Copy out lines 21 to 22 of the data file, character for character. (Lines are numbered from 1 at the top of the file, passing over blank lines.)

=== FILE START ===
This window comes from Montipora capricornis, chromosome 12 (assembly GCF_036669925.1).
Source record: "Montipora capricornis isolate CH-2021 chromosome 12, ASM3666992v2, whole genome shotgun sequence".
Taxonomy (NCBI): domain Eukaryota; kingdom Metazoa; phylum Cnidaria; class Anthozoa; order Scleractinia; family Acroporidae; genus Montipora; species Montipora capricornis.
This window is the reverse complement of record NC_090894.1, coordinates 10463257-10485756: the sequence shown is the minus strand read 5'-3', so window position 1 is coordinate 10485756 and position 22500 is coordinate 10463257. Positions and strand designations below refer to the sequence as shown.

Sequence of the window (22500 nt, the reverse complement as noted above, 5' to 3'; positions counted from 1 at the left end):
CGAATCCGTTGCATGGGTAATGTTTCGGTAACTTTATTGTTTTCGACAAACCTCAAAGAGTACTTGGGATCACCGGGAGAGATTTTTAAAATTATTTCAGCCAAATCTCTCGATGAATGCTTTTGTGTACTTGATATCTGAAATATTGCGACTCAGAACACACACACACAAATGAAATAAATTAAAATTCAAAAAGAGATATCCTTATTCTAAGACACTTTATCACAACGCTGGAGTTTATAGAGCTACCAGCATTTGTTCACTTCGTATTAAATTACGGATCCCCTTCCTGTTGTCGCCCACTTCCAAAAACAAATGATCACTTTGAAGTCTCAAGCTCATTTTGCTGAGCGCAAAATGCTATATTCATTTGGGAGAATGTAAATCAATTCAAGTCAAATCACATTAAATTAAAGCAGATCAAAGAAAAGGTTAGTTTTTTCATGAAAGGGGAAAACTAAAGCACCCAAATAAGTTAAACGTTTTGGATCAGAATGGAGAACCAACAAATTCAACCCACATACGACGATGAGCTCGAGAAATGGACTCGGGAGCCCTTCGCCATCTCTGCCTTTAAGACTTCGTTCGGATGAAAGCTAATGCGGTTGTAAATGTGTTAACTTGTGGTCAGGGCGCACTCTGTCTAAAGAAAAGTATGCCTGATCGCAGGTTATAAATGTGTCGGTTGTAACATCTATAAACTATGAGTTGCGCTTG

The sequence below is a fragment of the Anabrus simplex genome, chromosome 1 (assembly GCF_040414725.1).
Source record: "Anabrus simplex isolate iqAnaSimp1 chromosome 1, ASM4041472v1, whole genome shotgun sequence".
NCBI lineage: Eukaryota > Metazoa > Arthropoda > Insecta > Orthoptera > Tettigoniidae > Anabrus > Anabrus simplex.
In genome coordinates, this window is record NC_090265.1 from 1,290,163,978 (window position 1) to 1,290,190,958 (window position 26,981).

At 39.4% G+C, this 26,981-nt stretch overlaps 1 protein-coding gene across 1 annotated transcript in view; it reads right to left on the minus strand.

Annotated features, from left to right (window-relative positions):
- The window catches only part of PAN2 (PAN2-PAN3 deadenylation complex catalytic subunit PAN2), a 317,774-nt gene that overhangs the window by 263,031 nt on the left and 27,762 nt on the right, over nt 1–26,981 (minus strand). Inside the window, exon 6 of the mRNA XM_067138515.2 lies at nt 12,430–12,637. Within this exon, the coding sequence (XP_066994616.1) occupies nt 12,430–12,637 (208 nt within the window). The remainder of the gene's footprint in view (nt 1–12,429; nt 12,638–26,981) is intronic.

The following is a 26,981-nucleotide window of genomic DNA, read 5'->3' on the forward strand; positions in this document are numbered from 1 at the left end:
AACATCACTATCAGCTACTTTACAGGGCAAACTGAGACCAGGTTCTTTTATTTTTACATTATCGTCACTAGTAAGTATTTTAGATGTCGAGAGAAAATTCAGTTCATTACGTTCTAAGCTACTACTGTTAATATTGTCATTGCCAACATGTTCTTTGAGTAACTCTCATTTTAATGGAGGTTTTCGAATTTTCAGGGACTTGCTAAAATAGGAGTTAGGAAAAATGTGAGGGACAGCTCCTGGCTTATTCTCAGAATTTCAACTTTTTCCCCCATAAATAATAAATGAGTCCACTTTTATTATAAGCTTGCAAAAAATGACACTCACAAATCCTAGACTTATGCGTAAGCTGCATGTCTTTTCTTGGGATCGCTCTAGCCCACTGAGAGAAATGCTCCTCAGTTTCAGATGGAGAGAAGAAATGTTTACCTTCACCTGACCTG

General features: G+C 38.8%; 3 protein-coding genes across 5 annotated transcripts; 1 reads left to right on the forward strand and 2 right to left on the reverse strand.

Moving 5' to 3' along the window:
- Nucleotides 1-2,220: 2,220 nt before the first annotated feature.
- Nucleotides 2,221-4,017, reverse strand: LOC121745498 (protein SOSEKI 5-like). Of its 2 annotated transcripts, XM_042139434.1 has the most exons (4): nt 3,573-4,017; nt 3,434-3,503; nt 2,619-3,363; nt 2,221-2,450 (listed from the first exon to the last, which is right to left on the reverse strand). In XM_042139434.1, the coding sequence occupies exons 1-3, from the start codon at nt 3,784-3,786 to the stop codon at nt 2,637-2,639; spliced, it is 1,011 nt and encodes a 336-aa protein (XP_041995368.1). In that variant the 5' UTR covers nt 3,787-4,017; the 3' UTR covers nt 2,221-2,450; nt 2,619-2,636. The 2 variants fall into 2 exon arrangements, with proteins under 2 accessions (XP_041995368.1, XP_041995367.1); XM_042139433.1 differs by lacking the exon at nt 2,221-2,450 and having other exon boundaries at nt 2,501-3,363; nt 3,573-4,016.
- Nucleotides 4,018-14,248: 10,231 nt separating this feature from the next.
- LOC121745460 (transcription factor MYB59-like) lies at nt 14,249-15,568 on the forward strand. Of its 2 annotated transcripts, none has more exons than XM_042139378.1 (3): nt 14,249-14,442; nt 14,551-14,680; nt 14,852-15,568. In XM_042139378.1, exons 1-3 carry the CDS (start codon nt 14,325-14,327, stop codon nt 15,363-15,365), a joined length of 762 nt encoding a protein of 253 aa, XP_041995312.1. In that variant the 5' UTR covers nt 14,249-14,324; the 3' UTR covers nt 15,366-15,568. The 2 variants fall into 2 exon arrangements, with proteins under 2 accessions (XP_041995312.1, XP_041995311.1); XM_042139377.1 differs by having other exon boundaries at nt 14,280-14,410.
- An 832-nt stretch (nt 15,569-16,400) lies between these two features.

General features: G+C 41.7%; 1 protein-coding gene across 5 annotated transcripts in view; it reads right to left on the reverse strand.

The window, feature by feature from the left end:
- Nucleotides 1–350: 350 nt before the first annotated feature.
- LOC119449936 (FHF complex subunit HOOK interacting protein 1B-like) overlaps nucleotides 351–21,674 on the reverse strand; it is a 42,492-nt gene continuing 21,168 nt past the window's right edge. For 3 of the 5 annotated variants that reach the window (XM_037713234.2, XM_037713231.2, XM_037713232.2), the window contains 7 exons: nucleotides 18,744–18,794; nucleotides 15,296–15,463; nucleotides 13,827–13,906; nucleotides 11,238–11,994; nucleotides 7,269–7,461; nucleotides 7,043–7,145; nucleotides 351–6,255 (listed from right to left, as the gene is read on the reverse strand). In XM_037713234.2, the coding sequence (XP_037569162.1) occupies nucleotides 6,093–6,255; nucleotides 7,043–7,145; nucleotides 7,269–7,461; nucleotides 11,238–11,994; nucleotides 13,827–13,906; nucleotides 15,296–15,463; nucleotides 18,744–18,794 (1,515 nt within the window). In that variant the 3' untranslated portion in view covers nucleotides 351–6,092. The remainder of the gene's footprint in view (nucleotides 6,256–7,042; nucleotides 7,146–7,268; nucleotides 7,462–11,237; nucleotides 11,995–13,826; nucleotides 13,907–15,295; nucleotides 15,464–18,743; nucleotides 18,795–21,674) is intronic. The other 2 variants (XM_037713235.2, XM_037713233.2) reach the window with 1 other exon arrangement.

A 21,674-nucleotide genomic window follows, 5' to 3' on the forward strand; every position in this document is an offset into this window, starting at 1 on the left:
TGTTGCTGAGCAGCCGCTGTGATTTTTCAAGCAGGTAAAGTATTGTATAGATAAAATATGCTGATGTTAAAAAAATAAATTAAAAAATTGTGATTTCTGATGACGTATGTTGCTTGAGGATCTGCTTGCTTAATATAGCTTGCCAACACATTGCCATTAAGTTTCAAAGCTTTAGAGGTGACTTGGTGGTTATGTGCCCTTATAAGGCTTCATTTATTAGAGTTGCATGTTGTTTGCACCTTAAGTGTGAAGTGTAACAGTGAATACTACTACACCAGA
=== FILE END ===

- LOC121745460 (transcription factor MYB59-like) lies at nt 14,249-15,568 on the forward strand. Of its 2 annotated transcripts, none has more exons than XM_042139378.1 (3): nt 14,249-14,442; nt 14,551-14,680; nt 14,852-15,568. In XM_042139378.1, exons 1-3 carry the CDS (start codon nt 14,325-14,327, stop codon nt 15,363-15,365), a joined length of 762 nt encoding a protein of 253 aa, XP_041995312.1. In that variant the 5' UTR covers nt 14,249-14,324; the 3' UTR covers nt 15,366-15,568. The 2 variants fall into 2 exon arrangements, with proteins under 2 accessions (XP_041995312.1, XP_041995311.1); XM_042139377.1 differs by having other exon boundaries at nt 14,280-14,410.
- An 832-nt stretch (nt 15,569-16,400) lies between these two features.